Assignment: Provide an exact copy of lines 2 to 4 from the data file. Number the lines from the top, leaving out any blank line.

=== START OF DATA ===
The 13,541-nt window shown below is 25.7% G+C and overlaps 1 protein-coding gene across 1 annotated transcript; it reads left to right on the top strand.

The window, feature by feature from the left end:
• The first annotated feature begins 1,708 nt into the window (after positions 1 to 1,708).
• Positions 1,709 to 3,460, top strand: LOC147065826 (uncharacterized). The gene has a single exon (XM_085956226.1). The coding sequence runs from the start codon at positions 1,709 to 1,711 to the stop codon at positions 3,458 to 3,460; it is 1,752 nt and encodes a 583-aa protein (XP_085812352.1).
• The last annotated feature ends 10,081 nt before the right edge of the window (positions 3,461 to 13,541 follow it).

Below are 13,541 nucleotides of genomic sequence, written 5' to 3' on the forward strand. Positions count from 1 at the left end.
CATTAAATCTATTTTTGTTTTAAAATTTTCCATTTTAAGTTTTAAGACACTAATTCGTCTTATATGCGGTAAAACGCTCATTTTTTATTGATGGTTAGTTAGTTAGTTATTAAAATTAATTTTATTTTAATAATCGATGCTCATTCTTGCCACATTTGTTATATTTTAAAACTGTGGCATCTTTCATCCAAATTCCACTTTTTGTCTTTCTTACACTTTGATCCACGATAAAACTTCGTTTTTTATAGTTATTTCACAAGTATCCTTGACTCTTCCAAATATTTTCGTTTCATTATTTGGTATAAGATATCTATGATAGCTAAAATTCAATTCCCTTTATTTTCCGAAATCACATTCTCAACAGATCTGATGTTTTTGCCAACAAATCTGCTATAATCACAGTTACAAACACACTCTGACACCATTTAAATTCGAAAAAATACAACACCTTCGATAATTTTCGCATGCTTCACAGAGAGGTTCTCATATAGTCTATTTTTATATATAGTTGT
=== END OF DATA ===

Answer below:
The window, feature by feature from the left end:
• The first annotated feature begins 1,708 nt into the window (after positions 1 to 1,708).
• Positions 1,709 to 3,460, top strand: LOC147065826 (uncharacterized). The gene has a single exon (XM_085956226.1). The coding sequence runs from the start codon at positions 1,709 to 1,711 to the stop codon at positions 3,458 to 3,460; it is 1,752 nt and encodes a 583-aa protein (XP_085812352.1).